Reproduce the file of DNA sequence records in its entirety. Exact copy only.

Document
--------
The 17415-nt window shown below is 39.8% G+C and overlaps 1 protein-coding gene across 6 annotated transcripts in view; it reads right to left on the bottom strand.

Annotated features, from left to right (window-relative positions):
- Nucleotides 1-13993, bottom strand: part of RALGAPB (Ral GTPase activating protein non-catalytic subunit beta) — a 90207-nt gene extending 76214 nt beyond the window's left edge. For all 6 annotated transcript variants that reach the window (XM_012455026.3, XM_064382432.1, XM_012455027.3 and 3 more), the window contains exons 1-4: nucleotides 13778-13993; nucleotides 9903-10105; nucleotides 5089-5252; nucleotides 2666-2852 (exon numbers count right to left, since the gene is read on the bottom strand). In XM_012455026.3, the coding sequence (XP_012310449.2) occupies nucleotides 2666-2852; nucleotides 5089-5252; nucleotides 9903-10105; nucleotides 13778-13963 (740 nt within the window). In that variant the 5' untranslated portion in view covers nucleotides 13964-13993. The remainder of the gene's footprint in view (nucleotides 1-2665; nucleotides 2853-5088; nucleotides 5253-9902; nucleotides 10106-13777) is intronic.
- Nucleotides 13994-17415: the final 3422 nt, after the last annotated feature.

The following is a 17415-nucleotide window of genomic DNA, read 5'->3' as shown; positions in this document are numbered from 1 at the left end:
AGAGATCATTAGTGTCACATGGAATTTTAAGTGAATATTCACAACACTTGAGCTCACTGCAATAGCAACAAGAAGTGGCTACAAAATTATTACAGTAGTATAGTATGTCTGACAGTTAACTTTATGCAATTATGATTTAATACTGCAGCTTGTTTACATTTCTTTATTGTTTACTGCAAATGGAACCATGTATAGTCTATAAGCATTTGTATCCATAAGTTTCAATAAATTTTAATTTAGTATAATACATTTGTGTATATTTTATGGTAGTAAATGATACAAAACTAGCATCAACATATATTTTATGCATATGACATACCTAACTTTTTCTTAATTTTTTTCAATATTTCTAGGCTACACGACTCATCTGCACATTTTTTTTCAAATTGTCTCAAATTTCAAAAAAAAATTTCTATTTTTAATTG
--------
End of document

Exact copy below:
The 17415-nt window shown below is 39.8% G+C and overlaps 1 protein-coding gene across 6 annotated transcripts in view; it reads right to left on the bottom strand.

Annotated features, from left to right (window-relative positions):
- Nucleotides 1-13993, bottom strand: part of RALGAPB (Ral GTPase activating protein non-catalytic subunit beta) — a 90207-nt gene extending 76214 nt beyond the window's left edge. For all 6 annotated transcript variants that reach the window (XM_012455026.3, XM_064382432.1, XM_012455027.3 and 3 more), the window contains exons 1-4: nucleotides 13778-13993; nucleotides 9903-10105; nucleotides 5089-5252; nucleotides 2666-2852 (exon numbers count right to left, since the gene is read on the bottom strand). In XM_012455026.3, the coding sequence (XP_012310449.2) occupies nucleotides 2666-2852; nucleotides 5089-5252; nucleotides 9903-10105; nucleotides 13778-13963 (740 nt within the window). In that variant the 5' untranslated portion in view covers nucleotides 13964-13993. The remainder of the gene's footprint in view (nucleotides 1-2665; nucleotides 2853-5088; nucleotides 5253-9902; nucleotides 10106-13777) is intronic.
- Nucleotides 13994-17415: the final 3422 nt, after the last annotated feature.

The following is a 17415-nucleotide window of genomic DNA, read 5'->3' as shown; positions in this document are numbered from 1 at the left end:
AGAGATCATTAGTGTCACATGGAATTTTAAGTGAATATTCACAACACTTGAGCTCACTGCAATAGCAACAAGAAGTGGCTACAAAATTATTACAGTAGTATAGTATGTCTGACAGTTAACTTTATGCAATTATGATTTAATACTGCAGCTTGTTTACATTTCTTTATTGTTTACTGCAAATGGAACCATGTATAGTCTATAAGCATTTGTATCCATAAGTTTCAATAAATTTTAATTTAGTATAATACATTTGTGTATATTTTATGGTAGTAAATGATACAAAACTAGCATCAACATATATTTTATGCATATGACATACCTAACTTTTTCTTAATTTTTTTCAATATTTCTAGGCTACACGACTCATCTGCACATTTTTTTTCAAATTGTCTCAAATTTCAAAAAAAAATTTCTATTTTTAATTG